Tag Archives: money

Less than a tithe

This is our neighborhood church. Built, I’m guessing, in the 1500s.

WE USUALLY don’t answer the doorbell because it’s often passing kids goofing around or someone selling something we don’t want. And it’s almost a two-block round trip from inside the house to the front gate and back. That more than anything.

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A Catholic spell

I come from country people who were never anything but Baptists or Methodists that I know of.

In spite of that, I was deposited in a Catholic school for kindergarten and First Grade in Albany, Georgia, about 10,000 years ago. My mother did it because it had the best reputation in town, education-wise.

My sister was sentenced there too. My sister had imagination, however, or maybe it was just childish ignorance. She came home one day and announced that she’d changed the Holy Water, freshened it up with stuff from the tap.

Neither the priest nor the nuns ever noticed, which tells me that Holy Water’s fame is overstated somewhat.

My mother, before enrolling me, made the nuns promise they wouldn’t try to turn me into a Catholic, and they did so promise because, one imagines, our money looked green.

However, one day I came home with the report that, after having misbehaved in some way, I was made to kneel on rice before a painting of the Virgin and beg forgiveness.

Mother took me out of the school at that point, and I left Catholicism forever if you don’t count that my second ex-wife is a recovering Catholic, and Mexico is full of Catholics.

My child bride does not seem to be a Catholic, but the environment rubs off. Her father was an atheist and her evil stepmother, after father died too young, became a Jehovah’s Witness, one of those pests at your front door.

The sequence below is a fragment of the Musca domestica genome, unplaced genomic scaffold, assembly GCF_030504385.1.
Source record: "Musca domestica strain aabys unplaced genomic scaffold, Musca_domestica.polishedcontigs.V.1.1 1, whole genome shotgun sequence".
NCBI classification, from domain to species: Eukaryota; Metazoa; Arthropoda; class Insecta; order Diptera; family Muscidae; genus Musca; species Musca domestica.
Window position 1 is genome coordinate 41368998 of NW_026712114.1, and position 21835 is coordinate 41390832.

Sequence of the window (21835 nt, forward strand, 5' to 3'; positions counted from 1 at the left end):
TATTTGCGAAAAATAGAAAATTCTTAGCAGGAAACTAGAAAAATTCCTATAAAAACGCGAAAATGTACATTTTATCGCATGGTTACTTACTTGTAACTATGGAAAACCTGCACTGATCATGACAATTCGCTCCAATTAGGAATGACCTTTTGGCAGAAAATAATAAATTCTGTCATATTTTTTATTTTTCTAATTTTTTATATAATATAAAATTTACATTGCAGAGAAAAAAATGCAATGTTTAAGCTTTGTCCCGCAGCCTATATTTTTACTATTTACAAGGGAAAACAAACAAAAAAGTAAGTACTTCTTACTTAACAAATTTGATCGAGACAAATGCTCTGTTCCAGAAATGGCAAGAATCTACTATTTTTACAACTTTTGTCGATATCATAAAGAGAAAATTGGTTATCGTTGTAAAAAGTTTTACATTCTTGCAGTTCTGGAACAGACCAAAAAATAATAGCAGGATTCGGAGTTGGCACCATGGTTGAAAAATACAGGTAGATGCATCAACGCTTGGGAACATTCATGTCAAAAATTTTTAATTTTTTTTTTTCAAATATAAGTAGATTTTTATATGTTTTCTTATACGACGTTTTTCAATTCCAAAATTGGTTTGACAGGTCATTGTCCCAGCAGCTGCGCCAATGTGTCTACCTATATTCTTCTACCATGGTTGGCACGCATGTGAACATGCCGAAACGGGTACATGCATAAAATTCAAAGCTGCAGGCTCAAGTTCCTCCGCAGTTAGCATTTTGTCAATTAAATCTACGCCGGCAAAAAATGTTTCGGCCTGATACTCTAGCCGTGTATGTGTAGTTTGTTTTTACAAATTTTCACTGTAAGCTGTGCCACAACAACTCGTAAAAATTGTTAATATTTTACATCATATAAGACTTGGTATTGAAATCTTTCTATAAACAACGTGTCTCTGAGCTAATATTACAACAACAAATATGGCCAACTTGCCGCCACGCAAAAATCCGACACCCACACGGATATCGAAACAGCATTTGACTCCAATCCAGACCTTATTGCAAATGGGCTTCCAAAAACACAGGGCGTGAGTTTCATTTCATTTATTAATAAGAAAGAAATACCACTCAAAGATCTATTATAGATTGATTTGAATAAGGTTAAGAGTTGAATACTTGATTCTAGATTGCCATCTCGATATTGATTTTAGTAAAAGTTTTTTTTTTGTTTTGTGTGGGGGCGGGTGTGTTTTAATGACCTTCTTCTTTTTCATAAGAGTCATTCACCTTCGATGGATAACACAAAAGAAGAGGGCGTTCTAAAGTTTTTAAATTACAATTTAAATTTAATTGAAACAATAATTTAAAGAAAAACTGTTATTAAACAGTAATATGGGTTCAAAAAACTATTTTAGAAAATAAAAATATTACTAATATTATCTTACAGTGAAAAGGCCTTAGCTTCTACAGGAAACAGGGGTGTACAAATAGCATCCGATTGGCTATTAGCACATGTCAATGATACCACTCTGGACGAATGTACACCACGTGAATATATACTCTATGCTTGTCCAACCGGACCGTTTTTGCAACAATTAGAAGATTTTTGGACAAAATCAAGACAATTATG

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Speaking of doorbells

As I was saying, we rarely respond to the doorbell here at the Hacienda unless we are expecting someone.

But my child bride was toiling in her pastry workshop the other day when the doorbell rang — it rings both out there and here in the house — and since there was little walking involved, she opened the little speakeasy portal in the steel gate.

Two ladies were there, and they were not pesky Jehovah’s Witnesses, but Catholics on a collecting mission.

You see our neighborhood church up top? It is very old, and it’s in bad condition. We were informed that City Hall has agreed to chip in a percentage for a much-needed restoration, but residents here in our poor barrio have to pony up too.

We were being asked to pony up, so we ponied.

We learned that the amount one is asked to contribute is based on how well-off you look. In our hardscrabble neighborhood, we look quite well-off, so we were asked for 1,000 pesos.

We paid for the sake of architecture.

I think the Vatican should pay for the entire restoration, but it doesn’t seem that Headquarters pays us much mind.

I hope enough money is raised because I like the church. I see it every weekday morning during our exercise walk. I’ve rarely been inside, but I hear singing at times, and I see funerals and weddings there. All part of the tapestry hereabouts.

Birthday boys

New Image

TODAY IS MY father’s birthday. Flag Day in the United States. That’s how I remember it.

I think about my father a lot even though I did not like him. In spite of that, we were very similar. About the only difference between us was that I like to travel. He loathed it.

Other than that, we were clones. That’s him in the photo, which was taken in an Atlanta farmers’ market in the late 1980s.

I never called him Dad or Father or anything like that. I called him Charles because that was his name. I don’t know why I did that. I never called my mother Mom or anything of that sort either. I called her Dee, a nickname.

My sister did call him Daddy.

Charles was a newspaper editor, as was I. He retired from full-time newspapering when he was just 49, having fallen into some money when his mother-in-law died.

He became a haiku poet, and became quite famous in the small world of haiku poetry. He died in 1991 of a heart attack at 75, just three years older than I will soon be.

He would have been 101 years old today.

He had his good points. He was a lifelong liberal of the classical variety, as am I.* One wonders what he would have thought of Donald Trump. Today is Trump’s birthday too. He’s 70.